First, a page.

Mobile data, billion unique users

Mobile network coverage, % of global population5

In 2020,
of all mobile devices were connected to 4G

Russian telecommunications market

TMT Consulting estimates that the telecoms market in Russia stood at RUB 1.73 trillion6 in 2020, down 0.7% y-o-y, demonstrating the worst dynamics in the modern history of telecommunications. This was primarily caused by weaker growth rates in the mobile, broadband and pay-TV markets, as well as the lower revenue from fixed-line telephony, B2O and a number of other services.

1.73 RUB trillion
Russian telecoms market in 2020

In 2020, traditional mobile services still accounted for the bulk of the telecoms market, but digital services, such as IoT, M2M, mobile TV, e-commerce and Big Data, were increasingly gaining traction. The Russian mobile market has four major operators: MegaFon, MTS, VEON and Tele2.

As at end-2020, the mobile subscriber base and penetration rate in Russia declined. The decline was mainly due to COVID-19 restrictions – people cut their visits to stores that account for the bulk of new connections. Border closures also had an impact, leading to a reduction in the number of migrant workers who use the services of local operators when they come to Russia.

Fixed-line services, as well as their share in the industry’s total revenue from telecoms services, continued to decline as subscribers steadily abandoned fixed-line services in favour of mobile services.

In 2021, the pandemic is likely to continue making an adverse impact on the market, but a recovery trend can be expected in most segments.

In particular, a growth in the mobile subscriber base is likely to renew and, combined with a partial recovery of roaming traffic, it will drive accelerated revenue growth. Revenues from broadband Internet access and pay TV may also grow.

In the next few years, market dynamics will primarily be determined by operators’ pricing policies. Further revision of existing tariffs can be expected on an ongoing basis and, as the volume of consumed traffic and bandwidth requirements grow, operators will bet on more expensive high-speed tariffs, and tariffs with increased or unlimited traffic.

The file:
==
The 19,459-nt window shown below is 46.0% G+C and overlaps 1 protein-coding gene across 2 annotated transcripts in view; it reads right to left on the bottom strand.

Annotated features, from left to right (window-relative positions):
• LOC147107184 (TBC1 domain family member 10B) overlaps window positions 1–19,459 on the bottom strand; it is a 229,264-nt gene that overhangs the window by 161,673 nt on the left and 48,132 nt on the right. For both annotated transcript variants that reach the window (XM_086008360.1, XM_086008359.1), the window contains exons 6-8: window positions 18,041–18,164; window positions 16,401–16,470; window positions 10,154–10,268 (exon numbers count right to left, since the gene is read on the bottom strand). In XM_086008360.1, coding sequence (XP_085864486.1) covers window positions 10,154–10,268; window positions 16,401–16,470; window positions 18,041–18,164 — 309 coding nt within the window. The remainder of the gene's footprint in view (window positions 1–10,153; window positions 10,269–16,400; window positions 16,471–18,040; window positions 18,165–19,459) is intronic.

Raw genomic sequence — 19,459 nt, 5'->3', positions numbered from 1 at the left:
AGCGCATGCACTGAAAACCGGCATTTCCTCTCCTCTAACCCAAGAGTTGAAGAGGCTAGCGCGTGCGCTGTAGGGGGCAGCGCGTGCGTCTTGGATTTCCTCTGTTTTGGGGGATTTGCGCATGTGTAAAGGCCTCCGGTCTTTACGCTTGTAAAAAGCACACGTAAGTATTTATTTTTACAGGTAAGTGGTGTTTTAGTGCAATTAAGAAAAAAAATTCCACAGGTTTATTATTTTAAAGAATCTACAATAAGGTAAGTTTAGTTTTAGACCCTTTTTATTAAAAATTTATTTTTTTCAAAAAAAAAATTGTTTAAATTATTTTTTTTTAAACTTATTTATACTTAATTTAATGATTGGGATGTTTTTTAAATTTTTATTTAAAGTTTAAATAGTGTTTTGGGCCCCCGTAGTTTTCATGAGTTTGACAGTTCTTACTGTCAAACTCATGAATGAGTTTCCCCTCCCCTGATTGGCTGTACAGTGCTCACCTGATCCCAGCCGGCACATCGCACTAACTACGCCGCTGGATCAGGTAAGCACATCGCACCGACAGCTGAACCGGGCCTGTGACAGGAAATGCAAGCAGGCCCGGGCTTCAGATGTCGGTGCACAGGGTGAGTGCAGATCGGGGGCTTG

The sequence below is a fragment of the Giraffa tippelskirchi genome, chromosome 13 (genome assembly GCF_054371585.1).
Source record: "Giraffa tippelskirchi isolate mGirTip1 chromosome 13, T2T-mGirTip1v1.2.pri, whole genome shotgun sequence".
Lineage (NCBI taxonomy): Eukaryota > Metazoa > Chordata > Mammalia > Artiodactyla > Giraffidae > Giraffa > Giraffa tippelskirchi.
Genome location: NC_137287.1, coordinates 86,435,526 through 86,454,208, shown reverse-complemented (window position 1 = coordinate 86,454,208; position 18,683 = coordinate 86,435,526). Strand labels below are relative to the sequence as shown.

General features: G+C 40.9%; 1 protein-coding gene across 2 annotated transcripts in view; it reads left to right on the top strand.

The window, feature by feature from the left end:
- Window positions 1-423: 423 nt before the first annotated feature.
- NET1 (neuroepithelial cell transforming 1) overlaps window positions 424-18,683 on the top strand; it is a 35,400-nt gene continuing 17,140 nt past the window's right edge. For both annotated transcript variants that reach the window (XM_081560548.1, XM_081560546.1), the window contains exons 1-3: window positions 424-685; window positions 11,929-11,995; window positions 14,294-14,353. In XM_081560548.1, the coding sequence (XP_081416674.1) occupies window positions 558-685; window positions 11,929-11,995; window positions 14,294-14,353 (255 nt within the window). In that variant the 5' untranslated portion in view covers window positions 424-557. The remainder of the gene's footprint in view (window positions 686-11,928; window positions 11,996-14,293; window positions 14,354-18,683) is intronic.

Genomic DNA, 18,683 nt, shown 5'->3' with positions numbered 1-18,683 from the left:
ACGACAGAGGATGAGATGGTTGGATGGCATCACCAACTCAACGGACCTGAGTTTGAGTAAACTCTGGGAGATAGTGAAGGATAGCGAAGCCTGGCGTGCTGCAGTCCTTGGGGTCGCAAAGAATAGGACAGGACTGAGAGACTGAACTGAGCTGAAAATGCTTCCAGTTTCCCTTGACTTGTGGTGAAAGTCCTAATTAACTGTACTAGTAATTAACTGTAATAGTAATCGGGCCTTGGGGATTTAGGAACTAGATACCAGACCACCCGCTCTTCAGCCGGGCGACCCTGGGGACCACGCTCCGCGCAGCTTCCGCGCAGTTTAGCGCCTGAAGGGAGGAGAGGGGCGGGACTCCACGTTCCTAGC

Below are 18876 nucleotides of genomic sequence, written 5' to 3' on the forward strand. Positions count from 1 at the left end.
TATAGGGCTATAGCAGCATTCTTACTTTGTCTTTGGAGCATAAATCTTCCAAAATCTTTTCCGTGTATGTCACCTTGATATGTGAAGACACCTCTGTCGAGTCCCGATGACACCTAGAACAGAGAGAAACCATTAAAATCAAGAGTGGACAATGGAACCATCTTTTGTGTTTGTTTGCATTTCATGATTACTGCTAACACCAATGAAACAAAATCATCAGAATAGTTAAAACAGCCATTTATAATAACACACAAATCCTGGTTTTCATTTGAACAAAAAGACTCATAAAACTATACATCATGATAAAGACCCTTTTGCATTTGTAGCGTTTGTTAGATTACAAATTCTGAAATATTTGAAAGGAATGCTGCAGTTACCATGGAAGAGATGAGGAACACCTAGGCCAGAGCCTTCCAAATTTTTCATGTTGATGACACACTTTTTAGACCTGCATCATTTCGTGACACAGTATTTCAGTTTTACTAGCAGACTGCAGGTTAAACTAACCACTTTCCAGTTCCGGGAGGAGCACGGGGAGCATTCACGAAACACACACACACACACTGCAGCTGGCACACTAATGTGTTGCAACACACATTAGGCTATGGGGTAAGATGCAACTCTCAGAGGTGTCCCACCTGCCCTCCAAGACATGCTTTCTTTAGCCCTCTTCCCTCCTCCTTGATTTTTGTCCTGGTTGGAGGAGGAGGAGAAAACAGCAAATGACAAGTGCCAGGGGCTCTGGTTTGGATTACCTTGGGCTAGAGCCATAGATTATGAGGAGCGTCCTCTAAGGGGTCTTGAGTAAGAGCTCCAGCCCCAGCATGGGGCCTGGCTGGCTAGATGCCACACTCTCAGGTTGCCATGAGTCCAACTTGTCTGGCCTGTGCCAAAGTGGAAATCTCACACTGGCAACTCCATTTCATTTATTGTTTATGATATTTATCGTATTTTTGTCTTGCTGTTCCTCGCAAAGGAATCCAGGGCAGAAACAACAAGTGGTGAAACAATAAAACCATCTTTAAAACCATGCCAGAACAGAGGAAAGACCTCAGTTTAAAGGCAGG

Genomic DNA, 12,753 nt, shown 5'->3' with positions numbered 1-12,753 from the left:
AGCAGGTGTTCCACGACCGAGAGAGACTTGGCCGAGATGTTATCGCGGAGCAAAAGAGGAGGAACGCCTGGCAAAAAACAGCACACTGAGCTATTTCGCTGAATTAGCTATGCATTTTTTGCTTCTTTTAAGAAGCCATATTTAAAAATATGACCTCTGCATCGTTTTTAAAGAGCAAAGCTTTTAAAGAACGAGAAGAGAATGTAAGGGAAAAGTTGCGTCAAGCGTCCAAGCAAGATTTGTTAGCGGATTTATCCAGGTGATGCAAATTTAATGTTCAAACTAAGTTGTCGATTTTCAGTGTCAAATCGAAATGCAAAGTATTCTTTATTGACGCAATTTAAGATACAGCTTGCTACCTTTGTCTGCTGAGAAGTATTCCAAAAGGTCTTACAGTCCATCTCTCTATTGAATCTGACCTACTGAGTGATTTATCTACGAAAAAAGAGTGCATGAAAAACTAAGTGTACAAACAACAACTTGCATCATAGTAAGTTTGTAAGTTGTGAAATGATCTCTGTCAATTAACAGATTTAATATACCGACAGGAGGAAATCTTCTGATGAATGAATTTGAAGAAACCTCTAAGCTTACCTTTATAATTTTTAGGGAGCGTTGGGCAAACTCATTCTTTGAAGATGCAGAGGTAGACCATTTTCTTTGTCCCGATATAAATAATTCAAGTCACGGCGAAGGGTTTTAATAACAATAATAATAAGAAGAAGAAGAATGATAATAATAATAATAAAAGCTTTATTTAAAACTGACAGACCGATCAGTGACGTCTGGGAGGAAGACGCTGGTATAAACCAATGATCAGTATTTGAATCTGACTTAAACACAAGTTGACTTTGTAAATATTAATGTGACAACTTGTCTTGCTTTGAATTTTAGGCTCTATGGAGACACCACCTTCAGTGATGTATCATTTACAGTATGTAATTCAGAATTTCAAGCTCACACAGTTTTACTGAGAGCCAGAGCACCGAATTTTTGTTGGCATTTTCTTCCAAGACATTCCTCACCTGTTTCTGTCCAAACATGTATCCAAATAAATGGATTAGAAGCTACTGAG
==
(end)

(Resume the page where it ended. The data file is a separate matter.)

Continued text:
Based on previous years’ experience, we can expect the telecommunications market to grow by about 2% annually in 2020–2025. Growth is likely to slow down as the opportunities for increasing average revenue per subscriber from communications services are exhausted, while the share of IT (data centres, cloud solutions, security, digitalisation of enterprises and organisations) and media services in operators’ revenues grows.

Mobile services

Mobile services remain the principal source of revenue for the Russian telecommunications industry: TMT Consulting estimates this segment’s share at 57–58% of the total revenue in 2020.

The growth rate of the Russian mobile communications market slowed down to 0.3% in 2020, demonstrating the weakest dynamics in the past four years. At the end of 2020, the market size was about RUB 1 trillion. The main reason for the slowdown was a sharp decline in the subscriber base during the spring self-isolation and lower international roaming revenues due to border closures.

TMT Consulting estimates that at the end of 2020, the mobile subscriber base (number of active SIM cards) decreased by 1.3% to 257 million subscribers, with Russia’s mobile penetration at 175%. In absolute terms, the subscriber base decreased by 3.5 million.

M2M and IoT